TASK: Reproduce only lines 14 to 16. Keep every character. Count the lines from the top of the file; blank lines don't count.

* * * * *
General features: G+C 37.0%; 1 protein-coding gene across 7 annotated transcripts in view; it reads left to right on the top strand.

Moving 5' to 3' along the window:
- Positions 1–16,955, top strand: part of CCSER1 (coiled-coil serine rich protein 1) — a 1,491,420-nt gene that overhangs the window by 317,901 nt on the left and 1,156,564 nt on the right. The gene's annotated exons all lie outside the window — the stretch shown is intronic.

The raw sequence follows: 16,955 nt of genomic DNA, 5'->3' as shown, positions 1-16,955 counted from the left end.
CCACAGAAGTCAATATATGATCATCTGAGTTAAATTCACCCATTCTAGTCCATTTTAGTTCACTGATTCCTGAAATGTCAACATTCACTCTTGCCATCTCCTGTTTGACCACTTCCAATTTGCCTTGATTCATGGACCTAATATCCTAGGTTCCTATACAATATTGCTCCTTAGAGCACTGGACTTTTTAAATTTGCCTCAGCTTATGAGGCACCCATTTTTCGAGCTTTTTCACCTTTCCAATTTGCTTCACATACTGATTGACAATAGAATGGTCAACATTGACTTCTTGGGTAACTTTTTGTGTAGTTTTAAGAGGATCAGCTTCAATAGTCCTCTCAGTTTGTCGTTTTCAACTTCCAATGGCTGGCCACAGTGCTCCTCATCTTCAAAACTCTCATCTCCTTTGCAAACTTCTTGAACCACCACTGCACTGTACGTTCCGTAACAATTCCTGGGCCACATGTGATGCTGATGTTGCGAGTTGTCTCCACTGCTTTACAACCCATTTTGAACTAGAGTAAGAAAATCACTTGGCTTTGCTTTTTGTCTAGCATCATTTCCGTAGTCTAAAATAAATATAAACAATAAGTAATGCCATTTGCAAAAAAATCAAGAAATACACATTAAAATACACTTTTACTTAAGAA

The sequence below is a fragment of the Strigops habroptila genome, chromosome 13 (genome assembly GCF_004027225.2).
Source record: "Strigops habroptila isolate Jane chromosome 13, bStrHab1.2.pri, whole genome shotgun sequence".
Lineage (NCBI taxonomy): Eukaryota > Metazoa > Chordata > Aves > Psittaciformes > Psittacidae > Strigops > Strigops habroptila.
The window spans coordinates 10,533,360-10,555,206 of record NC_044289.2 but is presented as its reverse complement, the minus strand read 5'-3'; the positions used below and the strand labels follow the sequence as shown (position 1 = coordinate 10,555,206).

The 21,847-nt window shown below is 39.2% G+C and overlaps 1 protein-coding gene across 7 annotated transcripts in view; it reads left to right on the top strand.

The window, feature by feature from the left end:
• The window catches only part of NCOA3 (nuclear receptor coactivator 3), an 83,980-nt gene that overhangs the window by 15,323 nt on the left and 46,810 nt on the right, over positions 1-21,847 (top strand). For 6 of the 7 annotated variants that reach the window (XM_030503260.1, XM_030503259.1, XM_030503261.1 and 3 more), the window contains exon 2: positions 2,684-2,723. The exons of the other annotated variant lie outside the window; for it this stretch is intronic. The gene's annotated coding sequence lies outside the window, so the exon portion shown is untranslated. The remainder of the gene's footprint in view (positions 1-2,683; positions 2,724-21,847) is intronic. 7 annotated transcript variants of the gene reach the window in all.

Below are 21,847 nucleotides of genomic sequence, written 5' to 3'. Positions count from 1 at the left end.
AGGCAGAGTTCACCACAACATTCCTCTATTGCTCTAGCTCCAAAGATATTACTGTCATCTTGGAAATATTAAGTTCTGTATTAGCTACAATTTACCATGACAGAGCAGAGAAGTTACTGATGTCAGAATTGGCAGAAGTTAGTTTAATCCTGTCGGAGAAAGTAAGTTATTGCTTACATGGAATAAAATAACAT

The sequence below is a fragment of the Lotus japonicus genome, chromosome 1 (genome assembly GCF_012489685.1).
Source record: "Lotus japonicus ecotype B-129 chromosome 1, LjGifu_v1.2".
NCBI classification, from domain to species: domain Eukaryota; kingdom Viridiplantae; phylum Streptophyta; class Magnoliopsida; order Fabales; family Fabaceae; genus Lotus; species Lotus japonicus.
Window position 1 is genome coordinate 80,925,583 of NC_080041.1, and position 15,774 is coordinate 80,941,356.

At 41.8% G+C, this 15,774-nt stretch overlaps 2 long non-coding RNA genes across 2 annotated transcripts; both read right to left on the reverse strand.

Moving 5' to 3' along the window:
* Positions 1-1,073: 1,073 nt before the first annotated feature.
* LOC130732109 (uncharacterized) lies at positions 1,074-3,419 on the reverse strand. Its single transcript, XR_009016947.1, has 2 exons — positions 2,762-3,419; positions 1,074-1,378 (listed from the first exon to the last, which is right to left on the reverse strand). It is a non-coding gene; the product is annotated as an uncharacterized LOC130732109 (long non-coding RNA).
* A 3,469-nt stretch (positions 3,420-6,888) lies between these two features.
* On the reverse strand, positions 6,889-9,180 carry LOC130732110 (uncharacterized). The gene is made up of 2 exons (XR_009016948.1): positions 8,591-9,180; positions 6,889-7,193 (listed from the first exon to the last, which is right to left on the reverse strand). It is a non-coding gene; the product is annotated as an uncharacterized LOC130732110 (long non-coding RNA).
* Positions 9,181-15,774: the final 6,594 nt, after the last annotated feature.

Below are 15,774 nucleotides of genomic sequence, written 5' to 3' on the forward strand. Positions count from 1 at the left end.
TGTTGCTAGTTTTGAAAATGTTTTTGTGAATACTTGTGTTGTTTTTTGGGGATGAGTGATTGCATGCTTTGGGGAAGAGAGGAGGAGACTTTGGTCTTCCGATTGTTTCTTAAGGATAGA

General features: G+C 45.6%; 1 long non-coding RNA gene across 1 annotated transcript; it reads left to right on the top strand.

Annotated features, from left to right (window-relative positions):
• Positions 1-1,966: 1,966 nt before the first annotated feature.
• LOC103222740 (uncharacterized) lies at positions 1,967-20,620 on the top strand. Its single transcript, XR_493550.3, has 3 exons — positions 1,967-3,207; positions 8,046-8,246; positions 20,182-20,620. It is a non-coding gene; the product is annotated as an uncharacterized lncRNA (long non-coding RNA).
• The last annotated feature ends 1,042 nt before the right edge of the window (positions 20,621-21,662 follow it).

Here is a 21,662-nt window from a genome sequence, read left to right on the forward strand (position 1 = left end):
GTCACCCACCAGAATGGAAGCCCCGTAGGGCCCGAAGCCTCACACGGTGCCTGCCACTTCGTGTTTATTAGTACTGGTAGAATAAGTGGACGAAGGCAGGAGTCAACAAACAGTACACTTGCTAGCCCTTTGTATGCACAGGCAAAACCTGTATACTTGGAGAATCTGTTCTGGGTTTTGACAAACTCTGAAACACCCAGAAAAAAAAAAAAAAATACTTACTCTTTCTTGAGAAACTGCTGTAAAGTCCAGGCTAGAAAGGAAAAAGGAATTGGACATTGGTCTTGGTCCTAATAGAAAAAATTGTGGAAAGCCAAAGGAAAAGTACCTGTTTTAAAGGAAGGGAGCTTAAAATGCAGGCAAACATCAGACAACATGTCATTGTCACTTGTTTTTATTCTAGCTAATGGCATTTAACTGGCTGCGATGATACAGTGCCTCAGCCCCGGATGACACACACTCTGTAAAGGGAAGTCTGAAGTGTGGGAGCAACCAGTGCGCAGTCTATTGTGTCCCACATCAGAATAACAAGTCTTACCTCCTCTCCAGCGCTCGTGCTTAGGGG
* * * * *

AGGCAGAGTTCACCACAACATTCCTCTATTGCTCTAGCTCCAAAGATATTACTGTCATCTTGGAAATATTAAGTTCTGTATTAGCTACAATTTACCATGACAGAGCAGAGAAGTTACTGATGTCAGAATTGGCAGAAGTTAGTTTAATCCTGTCGGAGAAAGTAAGTTATTGCTTACATGGAATAAAATAACAT

The sequence below is a fragment of the Lotus japonicus genome, chromosome 1 (genome assembly GCF_012489685.1).
Source record: "Lotus japonicus ecotype B-129 chromosome 1, LjGifu_v1.2".